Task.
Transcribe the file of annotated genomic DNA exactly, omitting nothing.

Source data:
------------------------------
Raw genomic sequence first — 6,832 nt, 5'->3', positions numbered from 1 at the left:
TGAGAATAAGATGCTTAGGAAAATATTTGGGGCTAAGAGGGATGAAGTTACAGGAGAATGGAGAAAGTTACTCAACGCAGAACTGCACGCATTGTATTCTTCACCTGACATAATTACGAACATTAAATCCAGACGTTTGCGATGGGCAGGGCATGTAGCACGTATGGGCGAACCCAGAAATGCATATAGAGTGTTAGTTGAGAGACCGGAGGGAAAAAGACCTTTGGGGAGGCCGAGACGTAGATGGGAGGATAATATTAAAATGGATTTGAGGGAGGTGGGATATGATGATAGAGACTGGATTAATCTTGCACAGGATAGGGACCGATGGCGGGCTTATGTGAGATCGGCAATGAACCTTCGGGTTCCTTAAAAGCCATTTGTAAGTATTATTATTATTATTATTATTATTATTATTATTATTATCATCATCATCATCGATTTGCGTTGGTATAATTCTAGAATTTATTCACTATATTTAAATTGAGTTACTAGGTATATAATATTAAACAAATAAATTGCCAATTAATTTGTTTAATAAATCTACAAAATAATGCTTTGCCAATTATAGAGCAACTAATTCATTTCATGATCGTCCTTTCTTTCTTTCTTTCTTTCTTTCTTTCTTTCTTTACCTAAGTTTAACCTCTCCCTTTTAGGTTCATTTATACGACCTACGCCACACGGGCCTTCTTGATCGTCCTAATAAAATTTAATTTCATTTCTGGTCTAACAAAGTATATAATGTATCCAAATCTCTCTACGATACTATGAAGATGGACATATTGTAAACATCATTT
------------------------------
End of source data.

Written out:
Raw genomic sequence first — 6,832 nt, 5'->3', positions numbered from 1 at the left:
TGAGAATAAGATGCTTAGGAAAATATTTGGGGCTAAGAGGGATGAAGTTACAGGAGAATGGAGAAAGTTACTCAACGCAGAACTGCACGCATTGTATTCTTCACCTGACATAATTACGAACATTAAATCCAGACGTTTGCGATGGGCAGGGCATGTAGCACGTATGGGCGAACCCAGAAATGCATATAGAGTGTTAGTTGAGAGACCGGAGGGAAAAAGACCTTTGGGGAGGCCGAGACGTAGATGGGAGGATAATATTAAAATGGATTTGAGGGAGGTGGGATATGATGATAGAGACTGGATTAATCTTGCACAGGATAGGGACCGATGGCGGGCTTATGTGAGATCGGCAATGAACCTTCGGGTTCCTTAAAAGCCATTTGTAAGTATTATTATTATTATTATTATTATTATTATTATTATTATCATCATCATCATCGATTTGCGTTGGTATAATTCTAGAATTTATTCACTATATTTAAATTGAGTTACTAGGTATATAATATTAAACAAATAAATTGCCAATTAATTTGTTTAATAAATCTACAAAATAATGCTTTGCCAATTATAGAGCAACTAATTCATTTCATGATCGTCCTTTCTTTCTTTCTTTCTTTCTTTCTTTCTTTCTTTACCTAAGTTTAACCTCTCCCTTTTAGGTTCATTTATACGACCTACGCCACACGGGCCTTCTTGATCGTCCTAATAAAATTTAATTTCATTTCTGGTCTAACAAAGTATATAATGTATCCAAATCTCTCTACGATACTATGAAGATGGACATATTGTAAACATCATTT